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Next we were off to see the famous Lyon Traboules.  Traboules (or secret passages) are thought to have been built in Lyon during the 4th century. Lacking water, the inhabitants moved to the banks of the Saône. The traboules thus allowed them to get from their homes to the river quickly and allowed the Lyonnais silk merchants on the La Croix-Rousse hill to get quickly from their workshops to the textile merchants at the foot of the hill. Thus the traboules of Lyon are located primarily in the ‘old city’ and the Croix Rousse, and are often credited with helping prevent the occupying Germans from taking complete control of these areas during World War II when the traboules through houses enabled the local people to escape Gestapo raids.

There are approximately 300 traboules in Lyon but only 10 are open to the public.  Most traboules are on private property, serving as entrances to local apartments. The city has a covenant with the owners of apartments with traboules to allow free access to the public in exchange for reduced rates, but as most residents find it inconvenient due to the number of tourists (especially during Summer) those open to the public are generally in complexes primarily with rented out apartments.

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All traboules that are open are marked by a sign, but even so they are hard to see, and you either need a guide or marked map (or some luck) to locate them. We visited 4 different traboules and learnt about the different architecture, the types of arches and balconies and where the water wells used to be.  Most had gates up to stop people going into private areas.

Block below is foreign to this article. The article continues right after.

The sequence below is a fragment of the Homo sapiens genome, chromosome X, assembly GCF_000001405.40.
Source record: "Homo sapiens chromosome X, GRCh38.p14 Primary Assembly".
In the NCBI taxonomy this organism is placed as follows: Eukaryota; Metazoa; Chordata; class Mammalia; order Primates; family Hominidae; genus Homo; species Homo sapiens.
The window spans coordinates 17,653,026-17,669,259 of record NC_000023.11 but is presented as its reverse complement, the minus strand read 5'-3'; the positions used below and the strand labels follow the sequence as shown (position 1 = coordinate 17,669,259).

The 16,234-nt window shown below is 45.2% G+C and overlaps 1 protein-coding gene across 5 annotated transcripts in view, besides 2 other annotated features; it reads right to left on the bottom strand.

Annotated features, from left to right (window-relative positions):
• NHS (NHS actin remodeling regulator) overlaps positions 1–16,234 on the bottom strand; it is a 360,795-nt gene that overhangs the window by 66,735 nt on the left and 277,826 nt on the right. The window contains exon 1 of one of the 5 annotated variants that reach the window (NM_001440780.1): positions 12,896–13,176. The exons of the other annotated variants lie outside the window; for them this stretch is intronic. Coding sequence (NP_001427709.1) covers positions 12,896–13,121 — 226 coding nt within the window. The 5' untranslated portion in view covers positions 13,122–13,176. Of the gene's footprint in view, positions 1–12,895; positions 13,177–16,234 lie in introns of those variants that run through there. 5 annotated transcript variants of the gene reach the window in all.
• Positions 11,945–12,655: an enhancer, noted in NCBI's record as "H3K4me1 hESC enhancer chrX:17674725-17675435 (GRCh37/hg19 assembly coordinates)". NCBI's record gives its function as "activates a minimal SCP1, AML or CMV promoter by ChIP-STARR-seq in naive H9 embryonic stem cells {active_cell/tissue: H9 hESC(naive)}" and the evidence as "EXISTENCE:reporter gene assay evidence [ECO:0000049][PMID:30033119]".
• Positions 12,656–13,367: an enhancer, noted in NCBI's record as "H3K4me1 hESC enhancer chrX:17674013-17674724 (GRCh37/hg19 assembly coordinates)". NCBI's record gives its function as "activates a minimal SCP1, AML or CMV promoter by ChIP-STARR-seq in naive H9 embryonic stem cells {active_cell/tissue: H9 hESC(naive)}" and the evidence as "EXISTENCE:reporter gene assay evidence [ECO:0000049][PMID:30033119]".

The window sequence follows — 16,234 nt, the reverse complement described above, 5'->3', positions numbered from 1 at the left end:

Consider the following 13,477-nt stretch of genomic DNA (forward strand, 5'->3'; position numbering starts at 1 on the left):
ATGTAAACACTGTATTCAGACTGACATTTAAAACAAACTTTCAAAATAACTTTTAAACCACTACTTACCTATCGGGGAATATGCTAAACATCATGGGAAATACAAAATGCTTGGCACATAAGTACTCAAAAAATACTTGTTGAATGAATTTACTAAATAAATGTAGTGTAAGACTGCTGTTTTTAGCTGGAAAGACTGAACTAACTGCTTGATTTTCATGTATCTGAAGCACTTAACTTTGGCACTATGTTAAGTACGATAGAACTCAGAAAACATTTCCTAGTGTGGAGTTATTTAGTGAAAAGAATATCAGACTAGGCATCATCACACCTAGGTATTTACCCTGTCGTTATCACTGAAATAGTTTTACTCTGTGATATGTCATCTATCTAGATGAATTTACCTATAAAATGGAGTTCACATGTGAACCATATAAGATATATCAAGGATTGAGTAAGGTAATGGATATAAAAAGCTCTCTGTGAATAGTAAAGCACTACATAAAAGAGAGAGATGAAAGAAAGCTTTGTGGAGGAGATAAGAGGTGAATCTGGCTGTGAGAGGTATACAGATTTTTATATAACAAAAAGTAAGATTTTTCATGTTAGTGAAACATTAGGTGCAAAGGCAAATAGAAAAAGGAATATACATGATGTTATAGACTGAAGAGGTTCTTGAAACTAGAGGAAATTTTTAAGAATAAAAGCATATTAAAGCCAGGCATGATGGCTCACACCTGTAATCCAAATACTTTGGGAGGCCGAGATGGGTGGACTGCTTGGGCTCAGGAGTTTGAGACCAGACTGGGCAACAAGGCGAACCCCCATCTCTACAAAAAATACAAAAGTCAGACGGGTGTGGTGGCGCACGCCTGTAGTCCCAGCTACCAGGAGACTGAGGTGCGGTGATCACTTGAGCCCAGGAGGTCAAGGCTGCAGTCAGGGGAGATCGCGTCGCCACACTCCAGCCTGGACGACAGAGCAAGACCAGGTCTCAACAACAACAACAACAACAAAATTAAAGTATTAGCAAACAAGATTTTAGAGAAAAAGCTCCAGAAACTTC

After our visit to the traboules we walked back across the river and through an open air market, full of delicious cheeses and other produce.  It was definitely reminding us our last visit to Paris where we shopped at similar markets.

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Next on the agenda was a visit to Lyon’s most famous market, Les Halles de Lyon Paul BocuseLes Halles de Lyon (Lyon’s covered markets) have been in existence since 1970. They were previously located in the district of Les Cordeliers. They were later moved to the sixth district. Many of the over 60 shops  are star-rated by the Michelin guide. The “Halles” is named after Paul Bocuse, a legendary figure on both the French and international cooking scene.


The markets are known for show-casing the finest of the local cuisine and the freshest of ingredients.  We started with a quick wander around the markets and checked out the macarons. Apparently the foie gras macarons are famous, but I wasn’t going to be giving that a go. We then walked past numerous delicious patisseries.

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There ended the interesting stuff for me as we headed to butchers and learnt about the famous Bresse chickens, and quenelles (that look vegetarian until you hear what is in them). Quenelles are dumplings made of wheat (either wheat flour or semolina), butter, eggs, milk, water and, usually, fish. The most famous quenelles are pike quenelles (“quenelles de brochet”) and are often served with Nantua sauce. This sauce is composed of crayfish, celery, carrots and Cognac and is also sometimes served with whitefish and rice.  We also checked out the snails, frog legs and a butcher that produced aged meats that were ordered months in advance.